A two-career marriage offers couples the benefits of economic independence and career control, according to a Catalyst study released today at a press breakfast in New York City. More than two-thirds (67 percent) of the 802 male and female survey respondents agreed that having a working spouse gave them the freedom to leave their jobs if they weren’t satisfied. And men (56 percent) were almost as likely as women (65 percent) to say that having a working spouse had a positive impact on their careers. Further, most survey respondents were satisfied (women 58%; men 73%) with their ability to balance work and home responsibilities.
Representing 45 percent of the labor force, dual-career couples comprised 60 percent of all marriages in 1996. While 85 percent of respondents cited more income as a benefit of the dual-career marriage, the fact that couples valued highly the option to take career risks—change jobs, start a business, switch to a new industry—was another revealing finding of Two Careers, One Marriage, the Catalyst study. "A significant portion of the U.S. labor force finds economic independence, security, and satisfaction in the family’s second income," states Sheila Wellington, Catalyst president. "More than two-thirds of both wives and husbands reported that they would continue to work with or without the financial need to do so."
The study found little disagreement between genders on most issues. Both women and men want control over their advancement path: almost two-thirds of men and three-quarters of women want the option to customize the pace of their career advancement without harming their chances for eventual success. The most important elements of a customized career path are:
• ability to turn down advancement and be offered it in the future
• ability to move laterally for development
• ability to stay in position for longer period of time
• ability to turn down relocation and be asked in future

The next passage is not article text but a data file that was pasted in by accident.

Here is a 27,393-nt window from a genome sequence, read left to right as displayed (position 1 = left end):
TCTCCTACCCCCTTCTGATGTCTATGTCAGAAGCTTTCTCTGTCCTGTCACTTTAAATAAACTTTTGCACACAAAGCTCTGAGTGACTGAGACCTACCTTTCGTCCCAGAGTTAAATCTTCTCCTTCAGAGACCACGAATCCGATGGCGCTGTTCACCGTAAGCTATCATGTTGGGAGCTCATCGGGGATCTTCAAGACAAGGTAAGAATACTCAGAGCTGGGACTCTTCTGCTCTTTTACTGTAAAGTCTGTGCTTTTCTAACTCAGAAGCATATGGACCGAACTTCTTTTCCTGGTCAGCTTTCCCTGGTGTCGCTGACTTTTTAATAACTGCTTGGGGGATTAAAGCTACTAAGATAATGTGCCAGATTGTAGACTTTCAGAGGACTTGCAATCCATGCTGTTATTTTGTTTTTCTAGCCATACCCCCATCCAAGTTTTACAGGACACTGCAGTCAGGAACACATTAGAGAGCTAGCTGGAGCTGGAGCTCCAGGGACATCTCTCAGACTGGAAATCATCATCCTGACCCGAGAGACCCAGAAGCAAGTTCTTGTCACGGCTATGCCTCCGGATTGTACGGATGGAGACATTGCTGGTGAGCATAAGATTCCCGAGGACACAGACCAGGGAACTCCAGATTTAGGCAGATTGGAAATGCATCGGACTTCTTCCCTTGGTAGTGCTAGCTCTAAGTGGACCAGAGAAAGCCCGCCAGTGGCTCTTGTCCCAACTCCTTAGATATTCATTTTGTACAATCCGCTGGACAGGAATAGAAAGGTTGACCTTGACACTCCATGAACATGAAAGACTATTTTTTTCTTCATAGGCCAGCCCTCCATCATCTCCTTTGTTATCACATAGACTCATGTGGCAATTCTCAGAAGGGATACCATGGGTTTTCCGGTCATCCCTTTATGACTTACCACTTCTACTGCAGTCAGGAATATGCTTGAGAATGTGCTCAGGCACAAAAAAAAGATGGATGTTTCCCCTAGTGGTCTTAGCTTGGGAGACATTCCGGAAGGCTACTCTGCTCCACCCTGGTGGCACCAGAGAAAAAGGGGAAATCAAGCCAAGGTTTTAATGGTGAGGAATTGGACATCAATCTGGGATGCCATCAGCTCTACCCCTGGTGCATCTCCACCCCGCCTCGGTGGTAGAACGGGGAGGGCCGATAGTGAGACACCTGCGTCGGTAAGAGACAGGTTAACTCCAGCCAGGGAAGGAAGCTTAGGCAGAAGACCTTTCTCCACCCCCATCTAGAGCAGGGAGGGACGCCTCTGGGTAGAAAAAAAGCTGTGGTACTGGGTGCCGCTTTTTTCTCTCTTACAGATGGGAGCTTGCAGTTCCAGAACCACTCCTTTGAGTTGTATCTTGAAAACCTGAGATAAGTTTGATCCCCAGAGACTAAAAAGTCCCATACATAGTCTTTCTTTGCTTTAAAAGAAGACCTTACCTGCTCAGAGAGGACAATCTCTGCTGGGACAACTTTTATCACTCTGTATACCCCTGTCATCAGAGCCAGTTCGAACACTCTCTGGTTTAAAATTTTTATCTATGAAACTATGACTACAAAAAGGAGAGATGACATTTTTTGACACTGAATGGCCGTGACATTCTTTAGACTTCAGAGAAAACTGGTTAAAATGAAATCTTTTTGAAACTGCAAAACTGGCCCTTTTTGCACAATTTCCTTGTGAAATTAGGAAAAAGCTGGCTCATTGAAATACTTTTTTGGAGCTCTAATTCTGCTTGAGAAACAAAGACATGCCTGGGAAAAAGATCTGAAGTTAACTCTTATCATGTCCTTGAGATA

• ability to specialize in area of organization
Catalyst also found little difference in what men and women say they need from the workplace to balance work and family: informal flexibility when family needs necessitate—freedom to arrive late, leave early, or work from home—is the option of choice. Also highly desired were cafeteria-style benefits and family leave.
Men are somewhat more likely than women (58 percent vs. 49 percent) to classify the two careers as equal. One major gender difference did emerge: men are much more likely to say their own careers are primary (33 percent) than are women (6 percent). However, even the primary-career spouses say they make accommodations for the others’ careers: being available for emergency home/childcare during work (36 percent) or turning down relocation (13 percent).
Catalyst, the nonprofit research organization that works with business to advance women, pioneered the study of dual-career couples in 1981 with Corporations and Two-Career Families: Directions for the Future. The Catalyst study released today is based on the responses of close to one thousand dual-career earners. For this study, Catalyst conducted in-depth interviews with both members of 25 dual-career couples, comprising a roughly representative distribution in terms of age, geographic location, and presence of children. Yankelovich Partners, Inc. conducted 20-minute telephone surveys of 802 randomly selected members of dual-career marriages.
Philip Morris Companies Inc., the world’s largest producer and marketer of consumer packaged goods, sponsored Two Careers, One Marriage: Making It Work In The Workplace.